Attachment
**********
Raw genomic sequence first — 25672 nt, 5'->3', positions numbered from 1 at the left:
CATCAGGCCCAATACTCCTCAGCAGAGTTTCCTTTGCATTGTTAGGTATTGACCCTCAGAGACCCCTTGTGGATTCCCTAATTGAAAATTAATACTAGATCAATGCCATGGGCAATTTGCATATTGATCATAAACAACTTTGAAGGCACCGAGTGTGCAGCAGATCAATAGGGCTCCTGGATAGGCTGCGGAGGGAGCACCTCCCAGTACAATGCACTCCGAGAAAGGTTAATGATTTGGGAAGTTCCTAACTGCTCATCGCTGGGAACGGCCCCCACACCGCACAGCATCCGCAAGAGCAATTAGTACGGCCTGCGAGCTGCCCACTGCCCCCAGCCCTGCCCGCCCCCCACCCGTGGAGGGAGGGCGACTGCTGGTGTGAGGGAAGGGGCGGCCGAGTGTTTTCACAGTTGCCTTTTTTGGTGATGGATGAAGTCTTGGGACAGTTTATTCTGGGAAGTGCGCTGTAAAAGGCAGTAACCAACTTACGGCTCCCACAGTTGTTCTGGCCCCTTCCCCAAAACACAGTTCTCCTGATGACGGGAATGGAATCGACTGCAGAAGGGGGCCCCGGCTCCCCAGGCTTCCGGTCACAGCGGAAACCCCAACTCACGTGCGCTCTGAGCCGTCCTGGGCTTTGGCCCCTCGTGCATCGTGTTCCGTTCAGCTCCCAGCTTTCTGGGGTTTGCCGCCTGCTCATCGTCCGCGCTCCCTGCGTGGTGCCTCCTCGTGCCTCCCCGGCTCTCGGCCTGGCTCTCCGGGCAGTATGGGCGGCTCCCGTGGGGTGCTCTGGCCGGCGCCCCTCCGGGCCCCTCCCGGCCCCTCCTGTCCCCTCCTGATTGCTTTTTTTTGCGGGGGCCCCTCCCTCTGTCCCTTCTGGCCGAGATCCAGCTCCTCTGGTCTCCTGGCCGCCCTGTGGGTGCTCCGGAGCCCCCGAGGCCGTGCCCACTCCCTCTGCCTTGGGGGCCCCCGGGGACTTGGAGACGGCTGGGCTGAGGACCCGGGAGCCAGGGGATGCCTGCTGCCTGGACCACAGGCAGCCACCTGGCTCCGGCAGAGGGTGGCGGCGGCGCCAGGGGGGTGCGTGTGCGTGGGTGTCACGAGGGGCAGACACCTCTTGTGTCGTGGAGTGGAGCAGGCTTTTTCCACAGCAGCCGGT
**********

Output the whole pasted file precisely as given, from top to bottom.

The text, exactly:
Raw genomic sequence first — 25672 nt, 5'->3', positions numbered from 1 at the left:
CATCAGGCCCAATACTCCTCAGCAGAGTTTCCTTTGCATTGTTAGGTATTGACCCTCAGAGACCCCTTGTGGATTCCCTAATTGAAAATTAATACTAGATCAATGCCATGGGCAATTTGCATATTGATCATAAACAACTTTGAAGGCACCGAGTGTGCAGCAGATCAATAGGGCTCCTGGATAGGCTGCGGAGGGAGCACCTCCCAGTACAATGCACTCCGAGAAAGGTTAATGATTTGGGAAGTTCCTAACTGCTCATCGCTGGGAACGGCCCCCACACCGCACAGCATCCGCAAGAGCAATTAGTACGGCCTGCGAGCTGCCCACTGCCCCCAGCCCTGCCCGCCCCCCACCCGTGGAGGGAGGGCGACTGCTGGTGTGAGGGAAGGGGCGGCCGAGTGTTTTCACAGTTGCCTTTTTTGGTGATGGATGAAGTCTTGGGACAGTTTATTCTGGGAAGTGCGCTGTAAAAGGCAGTAACCAACTTACGGCTCCCACAGTTGTTCTGGCCCCTTCCCCAAAACACAGTTCTCCTGATGACGGGAATGGAATCGACTGCAGAAGGGGGCCCCGGCTCCCCAGGCTTCCGGTCACAGCGGAAACCCCAACTCACGTGCGCTCTGAGCCGTCCTGGGCTTTGGCCCCTCGTGCATCGTGTTCCGTTCAGCTCCCAGCTTTCTGGGGTTTGCCGCCTGCTCATCGTCCGCGCTCCCTGCGTGGTGCCTCCTCGTGCCTCCCCGGCTCTCGGCCTGGCTCTCCGGGCAGTATGGGCGGCTCCCGTGGGGTGCTCTGGCCGGCGCCCCTCCGGGCCCCTCCCGGCCCCTCCTGTCCCCTCCTGATTGCTTTTTTTTGCGGGGGCCCCTCCCTCTGTCCCTTCTGGCCGAGATCCAGCTCCTCTGGTCTCCTGGCCGCCCTGTGGGTGCTCCGGAGCCCCCGAGGCCGTGCCCACTCCCTCTGCCTTGGGGGCCCCCGGGGACTTGGAGACGGCTGGGCTGAGGACCCGGGAGCCAGGGGATGCCTGCTGCCTGGACCACAGGCAGCCACCTGGCTCCGGCAGAGGGTGGCGGCGGCGCCAGGGGGGTGCGTGTGCGTGGGTGTCACGAGGGGCAGACACCTCTTGTGTCGTGGAGTGGAGCAGGCTTTTTCCACAGCAGCCGGT